Scott Taylor, founder of the Australia-based Cetacean Studies Institute, wrote a magnificent book in 2003 titled Souls in the Sea: Dolphins, Whales and Human Destiny. Anyone who has interacted with the (free and wild) whales at Magdalena Bay, or swum with the (free and wild) dolphins in the Sea of Cortez, is aware on some level of the enormous intelligence of these beings, mammals who have inhabited the planet much longer than we have and, as Taylor argues, “possess a deep wisdom about how to live sustainably and joyfully.” In his book Taylor ponders why, after centuries of abuse, whales and dolphins continue to engage with humans. Is there something they are trying to tell us? Are they trying to change our perceptions of them? Taylor provides quotes from different writers who ponder the intelligence and messages of cetaceans:
It is an important and popular fact that things are not always what they seem. For instance, on the planet Earth, man had always assumed that he was more intelligent than dolphins because he had achieved so much – the wheel, New York, wars and so on – whilst all the dolphins had ever done was muck about in the waves having a good time. But conversely, the dolphins had always believed that they were far more intelligent than man – for precisely the same reason. — Douglas Adams, The Hitchhiker’s Guide to the Galaxy
Cetaceans unquestionably have big brains, and the frequency with which they use them in patterns that can only be described as play suggests that they frolic with their minds as readily as they do with their bodies. This tendency towards mental playfulness may in itself have been partly responsible for the enlargement of their brains.
— Lyall Watson and Tom Ritchie, Whales of the World
The brain of a dolphin prepared for microscopic examination reveals these things at the cellular level:
- The dolphin’s cell count is just as high per cubic millimeter as is that of a human.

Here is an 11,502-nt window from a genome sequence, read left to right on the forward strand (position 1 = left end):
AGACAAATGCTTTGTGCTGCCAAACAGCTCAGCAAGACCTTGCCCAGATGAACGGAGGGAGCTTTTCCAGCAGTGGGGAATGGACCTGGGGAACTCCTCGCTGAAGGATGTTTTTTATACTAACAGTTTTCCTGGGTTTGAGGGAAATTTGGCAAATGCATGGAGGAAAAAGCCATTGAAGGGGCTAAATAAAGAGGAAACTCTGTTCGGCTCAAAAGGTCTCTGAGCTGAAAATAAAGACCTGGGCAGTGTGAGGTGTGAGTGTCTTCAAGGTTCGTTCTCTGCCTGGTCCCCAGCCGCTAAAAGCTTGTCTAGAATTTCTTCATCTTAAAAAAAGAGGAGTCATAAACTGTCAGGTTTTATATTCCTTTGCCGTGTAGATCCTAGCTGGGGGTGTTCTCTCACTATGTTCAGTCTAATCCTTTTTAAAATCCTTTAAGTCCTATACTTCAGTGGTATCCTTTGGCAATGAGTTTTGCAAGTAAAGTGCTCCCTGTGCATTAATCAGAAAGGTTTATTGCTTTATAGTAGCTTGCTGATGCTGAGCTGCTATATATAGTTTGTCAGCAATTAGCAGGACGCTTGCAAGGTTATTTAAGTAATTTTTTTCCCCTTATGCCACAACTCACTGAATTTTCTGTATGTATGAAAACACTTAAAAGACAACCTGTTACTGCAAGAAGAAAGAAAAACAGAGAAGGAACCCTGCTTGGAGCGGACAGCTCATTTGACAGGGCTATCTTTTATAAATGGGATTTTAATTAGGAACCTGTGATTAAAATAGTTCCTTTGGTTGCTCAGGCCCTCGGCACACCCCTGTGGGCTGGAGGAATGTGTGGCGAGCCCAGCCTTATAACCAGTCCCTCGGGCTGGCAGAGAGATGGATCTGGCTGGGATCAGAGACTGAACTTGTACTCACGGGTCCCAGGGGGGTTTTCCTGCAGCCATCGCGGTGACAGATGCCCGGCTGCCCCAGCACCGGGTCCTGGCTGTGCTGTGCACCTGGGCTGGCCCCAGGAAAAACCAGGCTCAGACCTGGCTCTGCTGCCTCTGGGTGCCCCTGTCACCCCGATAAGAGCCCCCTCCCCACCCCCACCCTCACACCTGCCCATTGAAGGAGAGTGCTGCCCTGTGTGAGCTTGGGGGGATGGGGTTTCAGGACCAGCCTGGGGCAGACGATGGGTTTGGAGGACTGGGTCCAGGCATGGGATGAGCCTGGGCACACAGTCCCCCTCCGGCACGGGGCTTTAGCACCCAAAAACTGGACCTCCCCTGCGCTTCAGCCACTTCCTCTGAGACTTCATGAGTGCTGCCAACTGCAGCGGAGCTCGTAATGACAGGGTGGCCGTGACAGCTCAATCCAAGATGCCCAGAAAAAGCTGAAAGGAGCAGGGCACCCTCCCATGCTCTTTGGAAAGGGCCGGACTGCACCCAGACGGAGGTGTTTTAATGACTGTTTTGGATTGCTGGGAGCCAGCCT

- The connectivity, or number of cells connected to one another, is the same as that of a human brain.
- There is the same number of layers in the cortex of a dolphin as there is in a human brain.
In other words, this brain is as advanced as the human brain on a microscopic structural basis.
— Dr. John Lilly, Man and Dolphin
The cetacea hold an important lesson for us. The lesson is not about whales and dolphins, but about ourselves. There is at least moderately convincing evidence that there is another class of intelligent being on Earth beside ourselves. They have acted benignly and in many cases affectionately toward us. We have systematically slaughtered them.
— Carl Sagan, The Cosmic Connection
The dolphins had long known of the impending destruction of planet Earth and had made many attempts to alert humankind to the danger; but most of their communications were misinterpreted as amusing attempts to punch footballs or whistle for tidbits, so they eventually gave up and left Earth by their own means. The last-ever dolphin message was misinterpreted as a surprisingly sophisticated attempt to do a double-backward somersault through a hoop while whistling “The Star-Spangled Banner” – but, in fact, the message was this: “So long… And Thanks For All The Fish!”